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What is Polycystic Ovary Syndrome?

Polycystic ovary syndrome, or PCOS, is one of the most common reasons that women come to see an endocrinologist but it is also one of the most confusing. Although the syndrome is named for characteristic cysts less than 1cm in size just below the surface of the ovary, it is possible to be diagnosed with PCOS even if the ovaries look normal on a scan. Likewise, while up to 20% of women have such cysts on the ovaries but do not have the syndrome.

The diagnosis rests on individuals having two out of three of the following:

  • Irregular or absent periods, suggesting that ovaries may not be releasing eggs regularly
  • Symptoms or blood test findings of high levels of “male” hormones in the body, which may cause physical signs such as excess facial or body hair
  • Visible cysts on the ovaries which are actually egg-containing follicles that have wrongly developed due to hormonal imbalance.

If these features are present it is also important to consider other reasons why these might be occurring as sometimes there is an alternative diagnosis that needs to be considered.

What causes Polycystic Ovary Syndrome?

Although first described nearly 100 years ago, we still do not fully understand why the syndrome occurs although we do know that there can be, in part, a family tendency, which is also linked to a family tendency to insulin resistance, type 2 diabetes mellitus and the metabolic complications that can go along with these.

The symptoms can vary very widely between different people and while there is no single test that ‘proves’ or ‘disproves’ the diagnosis, a combination of the story, the physical findings and blood and scan tests can help to piece things together and to exclude other potential hormonal problems.

Not all women will experience all of the problems that can go along with PCOS but these include absent or irregular periods, extra growth of body hair particularly on the upper lip, chin, neck, chest, upper and lower abdomen, arm and inner thigh, thinning hair on the scalp, acne, skin tags or dark, velvety skin on the neck, armpits and groin. Some women find that they gain weight or find weight more difficult to lose and this may be linked to snoring at night or obstructive sleep apnoea. There may also be concerns about fertility. All of these symptoms can feel quite dispiriting and specific and targeted treatments may help, depending on which are the most troublesome.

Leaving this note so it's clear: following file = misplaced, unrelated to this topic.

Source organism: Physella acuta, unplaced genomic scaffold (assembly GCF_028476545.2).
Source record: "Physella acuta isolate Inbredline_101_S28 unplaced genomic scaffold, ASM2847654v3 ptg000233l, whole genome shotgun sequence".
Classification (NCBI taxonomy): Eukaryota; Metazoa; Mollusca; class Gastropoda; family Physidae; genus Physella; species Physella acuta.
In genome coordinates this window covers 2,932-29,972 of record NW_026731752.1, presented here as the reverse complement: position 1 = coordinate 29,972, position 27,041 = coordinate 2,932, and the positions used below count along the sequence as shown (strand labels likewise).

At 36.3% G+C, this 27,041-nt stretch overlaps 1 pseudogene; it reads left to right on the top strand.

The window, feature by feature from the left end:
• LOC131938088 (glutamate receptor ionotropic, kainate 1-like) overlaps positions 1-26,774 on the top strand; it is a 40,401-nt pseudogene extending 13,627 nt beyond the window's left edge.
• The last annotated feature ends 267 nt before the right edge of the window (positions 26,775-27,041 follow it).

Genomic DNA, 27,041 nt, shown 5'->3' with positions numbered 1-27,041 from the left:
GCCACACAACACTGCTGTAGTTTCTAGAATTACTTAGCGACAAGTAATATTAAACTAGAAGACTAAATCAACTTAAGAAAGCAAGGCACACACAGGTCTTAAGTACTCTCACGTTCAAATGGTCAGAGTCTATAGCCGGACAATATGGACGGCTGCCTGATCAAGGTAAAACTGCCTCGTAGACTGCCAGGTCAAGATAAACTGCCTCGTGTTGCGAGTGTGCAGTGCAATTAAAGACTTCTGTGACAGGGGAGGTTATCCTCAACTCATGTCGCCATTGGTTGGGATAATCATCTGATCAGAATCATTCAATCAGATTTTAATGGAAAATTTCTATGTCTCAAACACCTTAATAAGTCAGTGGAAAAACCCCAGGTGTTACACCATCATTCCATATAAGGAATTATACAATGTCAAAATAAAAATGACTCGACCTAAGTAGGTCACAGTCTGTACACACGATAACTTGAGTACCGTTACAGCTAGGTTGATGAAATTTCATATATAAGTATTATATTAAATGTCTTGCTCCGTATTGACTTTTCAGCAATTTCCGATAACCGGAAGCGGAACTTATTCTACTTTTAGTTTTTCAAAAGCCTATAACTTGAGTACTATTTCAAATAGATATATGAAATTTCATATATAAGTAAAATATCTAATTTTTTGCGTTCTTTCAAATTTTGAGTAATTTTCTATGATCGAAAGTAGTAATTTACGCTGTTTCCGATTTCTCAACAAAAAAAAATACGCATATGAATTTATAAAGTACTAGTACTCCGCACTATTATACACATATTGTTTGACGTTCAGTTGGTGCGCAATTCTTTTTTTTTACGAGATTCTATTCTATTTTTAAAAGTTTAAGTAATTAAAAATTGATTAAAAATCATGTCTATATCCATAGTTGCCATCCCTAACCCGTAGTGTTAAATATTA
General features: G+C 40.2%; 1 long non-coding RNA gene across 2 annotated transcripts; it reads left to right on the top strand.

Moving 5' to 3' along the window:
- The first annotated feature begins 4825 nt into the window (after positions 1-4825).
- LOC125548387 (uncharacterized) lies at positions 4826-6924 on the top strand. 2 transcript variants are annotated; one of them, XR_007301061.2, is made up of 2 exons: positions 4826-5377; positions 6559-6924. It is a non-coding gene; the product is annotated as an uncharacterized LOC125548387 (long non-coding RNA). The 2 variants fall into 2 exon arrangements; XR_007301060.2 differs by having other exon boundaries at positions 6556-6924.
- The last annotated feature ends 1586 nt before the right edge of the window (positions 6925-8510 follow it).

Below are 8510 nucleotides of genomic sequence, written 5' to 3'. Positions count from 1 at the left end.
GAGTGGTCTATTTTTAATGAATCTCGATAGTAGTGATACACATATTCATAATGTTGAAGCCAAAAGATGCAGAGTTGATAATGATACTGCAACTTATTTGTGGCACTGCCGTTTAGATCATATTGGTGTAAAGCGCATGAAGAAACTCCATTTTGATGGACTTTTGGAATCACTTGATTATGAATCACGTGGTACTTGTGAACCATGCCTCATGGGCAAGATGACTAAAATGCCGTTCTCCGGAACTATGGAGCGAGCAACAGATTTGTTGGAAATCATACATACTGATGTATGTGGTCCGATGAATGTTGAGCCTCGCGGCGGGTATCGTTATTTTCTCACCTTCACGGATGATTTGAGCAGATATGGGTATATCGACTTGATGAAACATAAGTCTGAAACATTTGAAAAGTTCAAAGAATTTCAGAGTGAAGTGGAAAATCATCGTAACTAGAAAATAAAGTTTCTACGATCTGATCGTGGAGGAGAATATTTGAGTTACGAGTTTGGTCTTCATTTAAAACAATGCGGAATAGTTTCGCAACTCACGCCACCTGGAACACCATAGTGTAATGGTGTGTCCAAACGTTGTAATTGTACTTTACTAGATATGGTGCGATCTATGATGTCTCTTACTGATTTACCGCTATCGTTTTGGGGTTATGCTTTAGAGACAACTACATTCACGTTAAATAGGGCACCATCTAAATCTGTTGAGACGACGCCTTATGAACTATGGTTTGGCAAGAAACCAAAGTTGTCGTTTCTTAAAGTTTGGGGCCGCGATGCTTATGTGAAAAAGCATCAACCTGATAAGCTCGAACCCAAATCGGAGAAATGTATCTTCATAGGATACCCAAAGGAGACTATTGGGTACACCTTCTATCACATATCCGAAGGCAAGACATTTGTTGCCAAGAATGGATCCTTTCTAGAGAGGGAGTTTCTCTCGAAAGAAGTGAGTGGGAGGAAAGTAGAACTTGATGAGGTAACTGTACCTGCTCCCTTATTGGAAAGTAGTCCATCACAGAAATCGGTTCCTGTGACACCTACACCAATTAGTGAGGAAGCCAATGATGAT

In addition, and even if PCOS is not causing major symptoms, it is important to seek advice because the condition has long-term health implications including increased risks later in life of developing diabetes, heart disease and (rarely) endometrial cancer. Therefore, in addition to targeted treatments, this is an opportunity to consider lifestyle changes, around diet and activity to improve long-term health and wellbeing.

What is the treatment for Polycystic Ovary Syndrome?

PCOS is a very common condition, affecting around 10% of women. While many women remain fairly untroubled by symptoms, others are affected either by some of the specific concerns listed or by worries about how their health might be impacted at different stages through their lifetime. This in turn can cause worry or anxiety. Getting help isn’t just about having a treatment for a particular symptom; it is also about getting a good understanding about the reasons for the symptoms and the pros and cons of any treatments suggested.

There is a lot of information ‘out there’ in books and on the internet. Some of this information is reliable and helpful, but some will be aimed at ‘selling’ you products and programmes that have not been shown to help or that do not have a good evidence base behind them. A good endocrinologist will be able to talk you through all of your options and give you the opportunity to ask all of your question and to have them answered. PCOS is not a fully reversible diagnosis but there is a lot that can be done to mitigate your symptoms and improve your health, in partnership with your clinician.

Written by Professor Maralyn Druce, Consultant Endocrinologist at OneWelbeck Endocrinology.